10. Even though you live in the Pacific Northwest, you were born in Massachusetts, on the opposite side of the country. Please elaborate on cultural aspects you enjoy from both regions…
Growing up in Massachusetts at a young age I was introduced to the fact that my very own bloodlines dated back to the Salem Witch Trials of 1692. I believe this to be the very foundation of why I am interested in the things I am & why my life took the path that it did. The town I grew up in was a very small town about an hour west of Salem. The forests there are much different.
They are more open with less brush & vines like here in the Pacific Northwest. I miss getting lost in those woods. Leaf covered ground & old crooked trees…no moss & easier to hike. But the seclusion you can find here in the Pacific Northwest is nothing short of majestic.
11. Speaking of differences, which ones have you encountered so far in the crowds attending your shows in the Old World last summer vis-à-vis the crowds in USA?
Due to playing some big festivals I would say that Europe was a much more diverse crowd. Here in the US it is just as much a lifestyle as it is in Europe, but one I feel is much harder. It seems in Europe it is almost normal to be into this type of music. Here in the states it is not so easy, we have a much harder fight in order to prevail.
12. …and now you are touring the States starting with the mighty INQUISITION, which must have been a great experience. How is the tour coming along so far?
The tour with Inquisition was great & a successful one. We were honored to be apart of such an amazing tour package as well as the history it wrote. Inquisition has been at the top of their game for some time & it really was special to be apart of their first US headlining tour.
13. The current trend of political correctness seems to enforce a status quo in which we human become “constitutionally slaves”. In this day an age of herd mentality and herd conformity how could we “serve no master”?
We all should only serve one master & that should be thy own self. Unfortunately this heard mentality overcomes many & they are unable to truly know their own self. Most people are bi-products of what they’re taught or told rather than a true spirit. So many neglect their real passion & dreams to live a status quo. To be something they are not to live up to the expectations they feel others might have. Meanwhile their lives are wasting away, slaving away to a cause they don’t really believe in. They serve the ideas not of their own, and brainwashed into a hollow shell & a shadow of their former selves.
14. Every band member in UADA has been in the arts for a long time. How was your perception of black metal when you started Serpent Lord (as an art expression, a movement and as a ‘scene’ or ‘community’) and what is your perception of it right now?
My perception of Black Metal has always been one of self empowerment & freedom. It is much an art form of the Occult as any. It has taught me many things, but again like others it has also created a herd mentality. My perception now is to once again self empower & break free from the cliche’s. UADA is here to break barriers & tear down the walls of restriction. We are not here to fit a mold or be apart of something. We are here to take over. This is our legacy in the making.
15. A second UADA album in on its way. The debut was unintentionally a concept album. What other concepts, both musically and lyrically, will be explored in this forthcoming piece of art? Will you be switching labels, and/or going to someone else’s recording studio instead of doing the recording process yourselves? What is there to be expected from the upcoming album?
We wil be releasing the new album via Eisenwald Records again. “Devoid of Light” was conceptually based on transition. The next album will be based on reflection. I cannot give much information on this subject now, but in time all will be revealed.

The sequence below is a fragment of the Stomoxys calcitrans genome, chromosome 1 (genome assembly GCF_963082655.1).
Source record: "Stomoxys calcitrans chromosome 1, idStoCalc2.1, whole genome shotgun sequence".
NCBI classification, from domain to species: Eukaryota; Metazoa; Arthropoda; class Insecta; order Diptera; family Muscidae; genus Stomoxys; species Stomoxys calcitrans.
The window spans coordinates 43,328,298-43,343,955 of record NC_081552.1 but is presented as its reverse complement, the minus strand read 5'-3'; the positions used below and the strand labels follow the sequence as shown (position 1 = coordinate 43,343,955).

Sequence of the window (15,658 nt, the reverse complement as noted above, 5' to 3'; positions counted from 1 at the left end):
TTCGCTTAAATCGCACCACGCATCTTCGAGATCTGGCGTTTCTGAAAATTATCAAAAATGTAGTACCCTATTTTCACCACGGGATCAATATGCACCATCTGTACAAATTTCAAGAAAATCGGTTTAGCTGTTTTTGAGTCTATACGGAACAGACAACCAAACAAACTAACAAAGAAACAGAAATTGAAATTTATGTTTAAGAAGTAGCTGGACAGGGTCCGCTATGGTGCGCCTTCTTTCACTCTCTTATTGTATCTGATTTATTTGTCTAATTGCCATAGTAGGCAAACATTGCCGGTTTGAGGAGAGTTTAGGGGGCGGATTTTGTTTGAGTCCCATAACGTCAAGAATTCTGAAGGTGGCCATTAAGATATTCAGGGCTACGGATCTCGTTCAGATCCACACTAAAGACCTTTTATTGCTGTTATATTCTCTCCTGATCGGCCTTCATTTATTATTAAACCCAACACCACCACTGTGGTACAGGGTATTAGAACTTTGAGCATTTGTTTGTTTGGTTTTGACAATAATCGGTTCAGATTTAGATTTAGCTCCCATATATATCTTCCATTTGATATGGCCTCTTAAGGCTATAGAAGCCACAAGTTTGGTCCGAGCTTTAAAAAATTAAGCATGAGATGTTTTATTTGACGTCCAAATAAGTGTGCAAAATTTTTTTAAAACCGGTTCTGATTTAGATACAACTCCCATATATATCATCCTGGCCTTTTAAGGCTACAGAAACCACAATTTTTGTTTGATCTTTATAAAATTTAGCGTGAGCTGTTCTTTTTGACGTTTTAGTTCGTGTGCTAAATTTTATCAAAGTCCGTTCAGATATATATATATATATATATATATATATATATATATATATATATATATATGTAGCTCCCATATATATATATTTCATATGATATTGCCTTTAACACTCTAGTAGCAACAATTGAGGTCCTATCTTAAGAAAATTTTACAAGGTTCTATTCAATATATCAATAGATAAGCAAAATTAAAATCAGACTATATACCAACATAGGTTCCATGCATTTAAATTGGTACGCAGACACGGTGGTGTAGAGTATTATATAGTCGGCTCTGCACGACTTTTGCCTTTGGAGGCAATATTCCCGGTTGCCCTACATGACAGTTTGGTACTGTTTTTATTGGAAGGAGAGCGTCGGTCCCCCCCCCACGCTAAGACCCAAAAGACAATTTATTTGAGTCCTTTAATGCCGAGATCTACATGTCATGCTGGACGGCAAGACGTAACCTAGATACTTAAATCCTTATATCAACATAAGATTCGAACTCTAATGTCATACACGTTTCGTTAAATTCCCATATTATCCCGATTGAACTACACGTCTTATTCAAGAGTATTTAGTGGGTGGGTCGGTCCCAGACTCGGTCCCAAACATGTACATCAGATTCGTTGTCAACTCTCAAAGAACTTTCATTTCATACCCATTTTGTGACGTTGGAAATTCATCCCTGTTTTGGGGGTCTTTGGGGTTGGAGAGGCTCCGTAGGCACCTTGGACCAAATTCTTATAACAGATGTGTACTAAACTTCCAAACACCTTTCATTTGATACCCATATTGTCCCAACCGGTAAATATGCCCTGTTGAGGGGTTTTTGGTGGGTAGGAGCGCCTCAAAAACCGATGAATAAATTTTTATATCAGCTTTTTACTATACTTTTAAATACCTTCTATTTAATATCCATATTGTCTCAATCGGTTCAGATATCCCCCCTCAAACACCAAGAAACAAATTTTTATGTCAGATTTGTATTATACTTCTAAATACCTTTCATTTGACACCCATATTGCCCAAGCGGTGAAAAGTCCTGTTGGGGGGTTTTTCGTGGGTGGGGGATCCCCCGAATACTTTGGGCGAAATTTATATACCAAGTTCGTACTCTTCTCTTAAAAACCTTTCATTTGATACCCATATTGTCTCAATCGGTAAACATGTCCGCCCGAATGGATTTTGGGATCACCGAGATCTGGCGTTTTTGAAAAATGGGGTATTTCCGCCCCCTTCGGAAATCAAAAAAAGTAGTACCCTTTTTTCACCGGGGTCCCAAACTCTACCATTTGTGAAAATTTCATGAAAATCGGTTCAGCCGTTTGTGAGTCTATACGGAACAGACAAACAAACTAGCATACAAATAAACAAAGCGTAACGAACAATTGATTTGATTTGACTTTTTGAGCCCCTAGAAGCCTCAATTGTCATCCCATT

16. “Serve No Master” is a statement of independence, setting oneself apart from society and in connection to the basic, animal instincts in man. Yet the current social networks seem to encourage herd mentality, and herd conformity, and…
It looks as if this question is unfinished but I will try my best to answer what I think is being asked. It is no secret that this art form can bring out the primitive instincts in man. And like our ancestors we are given tools to use. Social networking is a tool that we have to use in order to achieve what we are after. I’m not sure if it promotes conformity or a herd mentality but like any tool it will be used in many different forms. We choose to use it to promote our art, nothing more.
17. UADA has been getting a lot of attention, be it with the usual “comments” comparing the band with MGLA and/or INQUISITION, or hailed as innovators in the black metal genre. Musically speaking, how would you describe the uniqueness of UADA’s blend that sets the band apart from the myriads of acts emerging on a daily basis from the deep, dark pits of black metal?
It is a fact that our debut has received a lot of attention as well as a lot of comparisons. There is an aura and a spirit around this band that seemed to have brought us to the forefront. There is a soul to the art & a voice of truth behind it. In this day and age I believe people want something real, something true. True colors always shine & it is easy to spot the fakes. I suppose maybe that is one reason we have been set apart. Another important factor would be the energy behind it all. Forces at work if you will.
18. Jake toured Central America with Gorgoroth back in 2012. What do you remember from those gigs, what funny stories you have from that tour? Are you familiar with the black metal movement or underground bands from South America?
I remember it being a great & eye opening experience. The fans south of the United States border are some if not the best in the world. We are very excited to reach the South American lands & be graced by those dedicated fans. The movement there has been an extremely important one. It will be an honor to see it in the flesh.
19. To our readers in Latin America who are not aware of UADA’s existence and are discovering the band with this interview, what can they expect from a UADA live show?
I’m not sure if I can explain that experience. It seems it is one unlike most, but I cannot say how others might experience it. What we have been told is “haunting”.
20. Well, that surely wraps it up! Thank you for your time and patience to answer these questions… This is the usual “final words” section, so please share with us some words of wisdom. See you soon!
Thank you for taking the time to speak with me. UADA is looking forward to haunting Latin America. We send our highest gratitude to all involved to make this happen as well as the fans who support us. Without you we could not do what we do. Salute!
UADA is currently touring Latin America and they are scheduled for an upcoming European tour in 2018.